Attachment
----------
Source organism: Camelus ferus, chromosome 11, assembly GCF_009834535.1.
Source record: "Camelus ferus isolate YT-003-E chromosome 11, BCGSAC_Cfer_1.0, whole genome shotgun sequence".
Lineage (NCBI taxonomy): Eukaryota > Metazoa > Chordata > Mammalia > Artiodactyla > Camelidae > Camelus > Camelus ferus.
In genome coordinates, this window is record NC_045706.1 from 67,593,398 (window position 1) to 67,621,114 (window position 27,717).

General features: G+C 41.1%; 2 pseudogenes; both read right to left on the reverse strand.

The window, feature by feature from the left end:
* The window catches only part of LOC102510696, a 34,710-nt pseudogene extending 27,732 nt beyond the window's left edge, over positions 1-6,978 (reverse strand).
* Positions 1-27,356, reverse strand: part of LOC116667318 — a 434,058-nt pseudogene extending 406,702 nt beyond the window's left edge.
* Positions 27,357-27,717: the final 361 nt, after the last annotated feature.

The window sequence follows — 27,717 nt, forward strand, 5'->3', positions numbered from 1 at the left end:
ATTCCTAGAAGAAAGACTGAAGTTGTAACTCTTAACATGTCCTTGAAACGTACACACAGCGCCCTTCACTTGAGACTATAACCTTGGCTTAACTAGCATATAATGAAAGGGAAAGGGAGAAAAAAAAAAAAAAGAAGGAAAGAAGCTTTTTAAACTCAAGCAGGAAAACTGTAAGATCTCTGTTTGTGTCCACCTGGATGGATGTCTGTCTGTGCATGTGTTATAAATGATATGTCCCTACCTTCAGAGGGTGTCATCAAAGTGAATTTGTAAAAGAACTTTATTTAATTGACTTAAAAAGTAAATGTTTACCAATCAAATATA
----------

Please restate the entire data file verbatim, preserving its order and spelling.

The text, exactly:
Source organism: Camelus ferus, chromosome 11, assembly GCF_009834535.1.
Source record: "Camelus ferus isolate YT-003-E chromosome 11, BCGSAC_Cfer_1.0, whole genome shotgun sequence".
Lineage (NCBI taxonomy): Eukaryota > Metazoa > Chordata > Mammalia > Artiodactyla > Camelidae > Camelus > Camelus ferus.
In genome coordinates, this window is record NC_045706.1 from 67,593,398 (window position 1) to 67,621,114 (window position 27,717).

General features: G+C 41.1%; 2 pseudogenes; both read right to left on the reverse strand.

The window, feature by feature from the left end:
* The window catches only part of LOC102510696, a 34,710-nt pseudogene extending 27,732 nt beyond the window's left edge, over positions 1-6,978 (reverse strand).
* Positions 1-27,356, reverse strand: part of LOC116667318 — a 434,058-nt pseudogene extending 406,702 nt beyond the window's left edge.
* Positions 27,357-27,717: the final 361 nt, after the last annotated feature.

The window sequence follows — 27,717 nt, forward strand, 5'->3', positions numbered from 1 at the left end:
ATTCCTAGAAGAAAGACTGAAGTTGTAACTCTTAACATGTCCTTGAAACGTACACACAGCGCCCTTCACTTGAGACTATAACCTTGGCTTAACTAGCATATAATGAAAGGGAAAGGGAGAAAAAAAAAAAAAAGAAGGAAAGAAGCTTTTTAAACTCAAGCAGGAAAACTGTAAGATCTCTGTTTGTGTCCACCTGGATGGATGTCTGTCTGTGCATGTGTTATAAATGATATGTCCCTACCTTCAGAGGGTGTCATCAAAGTGAATTTGTAAAAGAACTTTATTTAATTGACTTAAAAAGTAAATGTTTACCAATCAAATATA